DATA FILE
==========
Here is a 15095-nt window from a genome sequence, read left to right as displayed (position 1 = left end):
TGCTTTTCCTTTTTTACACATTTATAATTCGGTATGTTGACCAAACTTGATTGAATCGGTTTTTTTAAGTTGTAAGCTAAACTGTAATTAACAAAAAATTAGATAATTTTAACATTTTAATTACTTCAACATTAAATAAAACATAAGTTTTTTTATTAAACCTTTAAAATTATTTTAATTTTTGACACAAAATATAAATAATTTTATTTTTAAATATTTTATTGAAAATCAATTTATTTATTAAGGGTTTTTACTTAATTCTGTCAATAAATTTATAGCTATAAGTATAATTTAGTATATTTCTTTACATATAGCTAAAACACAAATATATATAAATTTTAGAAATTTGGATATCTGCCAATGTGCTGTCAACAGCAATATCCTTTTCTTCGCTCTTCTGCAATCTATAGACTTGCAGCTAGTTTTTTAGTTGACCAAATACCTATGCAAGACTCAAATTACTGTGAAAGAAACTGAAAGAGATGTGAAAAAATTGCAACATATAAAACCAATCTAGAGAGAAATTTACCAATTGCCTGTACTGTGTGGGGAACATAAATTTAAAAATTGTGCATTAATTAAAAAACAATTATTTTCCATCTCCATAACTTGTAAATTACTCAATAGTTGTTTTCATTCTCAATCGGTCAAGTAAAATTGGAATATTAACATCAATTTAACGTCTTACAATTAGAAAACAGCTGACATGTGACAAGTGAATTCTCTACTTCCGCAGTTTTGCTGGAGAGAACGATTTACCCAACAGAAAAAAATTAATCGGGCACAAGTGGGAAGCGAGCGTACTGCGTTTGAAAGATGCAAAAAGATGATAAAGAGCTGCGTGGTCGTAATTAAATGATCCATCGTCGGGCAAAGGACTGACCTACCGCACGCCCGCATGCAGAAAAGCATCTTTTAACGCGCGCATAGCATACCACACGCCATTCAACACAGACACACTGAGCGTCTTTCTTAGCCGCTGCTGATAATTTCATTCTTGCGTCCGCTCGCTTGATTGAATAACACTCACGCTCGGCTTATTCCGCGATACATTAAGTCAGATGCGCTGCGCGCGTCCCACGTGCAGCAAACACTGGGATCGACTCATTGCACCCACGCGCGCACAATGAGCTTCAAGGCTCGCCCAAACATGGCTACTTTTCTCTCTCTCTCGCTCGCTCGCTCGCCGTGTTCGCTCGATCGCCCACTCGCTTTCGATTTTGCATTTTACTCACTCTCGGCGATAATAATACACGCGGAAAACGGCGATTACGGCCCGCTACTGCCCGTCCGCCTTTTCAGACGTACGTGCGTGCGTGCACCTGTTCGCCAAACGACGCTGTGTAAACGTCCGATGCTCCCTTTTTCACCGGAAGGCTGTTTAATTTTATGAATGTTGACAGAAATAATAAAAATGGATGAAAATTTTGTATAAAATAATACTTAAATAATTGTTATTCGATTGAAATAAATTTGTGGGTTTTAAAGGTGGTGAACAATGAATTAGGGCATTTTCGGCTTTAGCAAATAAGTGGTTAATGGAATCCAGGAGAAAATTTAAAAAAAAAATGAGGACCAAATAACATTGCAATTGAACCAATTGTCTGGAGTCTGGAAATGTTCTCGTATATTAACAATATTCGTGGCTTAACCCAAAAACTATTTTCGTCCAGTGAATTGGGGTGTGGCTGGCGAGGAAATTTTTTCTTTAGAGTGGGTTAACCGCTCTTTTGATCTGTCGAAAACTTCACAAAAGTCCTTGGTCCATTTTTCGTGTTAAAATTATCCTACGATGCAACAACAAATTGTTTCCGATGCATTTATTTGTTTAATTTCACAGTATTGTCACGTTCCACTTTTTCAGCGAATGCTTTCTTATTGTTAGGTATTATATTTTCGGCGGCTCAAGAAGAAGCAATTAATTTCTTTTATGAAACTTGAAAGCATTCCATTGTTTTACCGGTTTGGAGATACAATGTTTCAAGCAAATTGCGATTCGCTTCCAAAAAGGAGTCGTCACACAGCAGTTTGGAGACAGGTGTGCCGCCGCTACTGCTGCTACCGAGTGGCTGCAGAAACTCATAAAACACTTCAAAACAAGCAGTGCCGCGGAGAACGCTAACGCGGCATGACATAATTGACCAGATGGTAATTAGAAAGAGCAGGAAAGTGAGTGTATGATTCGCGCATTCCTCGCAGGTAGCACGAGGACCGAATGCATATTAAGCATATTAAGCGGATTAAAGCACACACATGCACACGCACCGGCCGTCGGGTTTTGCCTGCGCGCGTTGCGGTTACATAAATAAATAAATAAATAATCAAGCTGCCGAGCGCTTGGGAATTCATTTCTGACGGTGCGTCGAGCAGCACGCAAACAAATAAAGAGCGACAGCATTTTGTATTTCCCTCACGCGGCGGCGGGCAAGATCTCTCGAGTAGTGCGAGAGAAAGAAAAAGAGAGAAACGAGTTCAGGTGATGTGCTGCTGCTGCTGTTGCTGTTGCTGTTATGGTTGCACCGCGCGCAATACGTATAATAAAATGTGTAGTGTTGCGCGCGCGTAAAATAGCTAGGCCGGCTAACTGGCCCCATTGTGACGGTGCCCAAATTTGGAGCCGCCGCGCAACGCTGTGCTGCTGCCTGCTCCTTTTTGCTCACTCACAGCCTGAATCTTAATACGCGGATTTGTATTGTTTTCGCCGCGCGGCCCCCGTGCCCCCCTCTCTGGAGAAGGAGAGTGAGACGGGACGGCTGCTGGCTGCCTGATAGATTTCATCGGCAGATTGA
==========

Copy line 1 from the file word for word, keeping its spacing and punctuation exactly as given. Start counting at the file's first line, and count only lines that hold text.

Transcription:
Here is a 15095-nt window from a genome sequence, read left to right as displayed (position 1 = left end):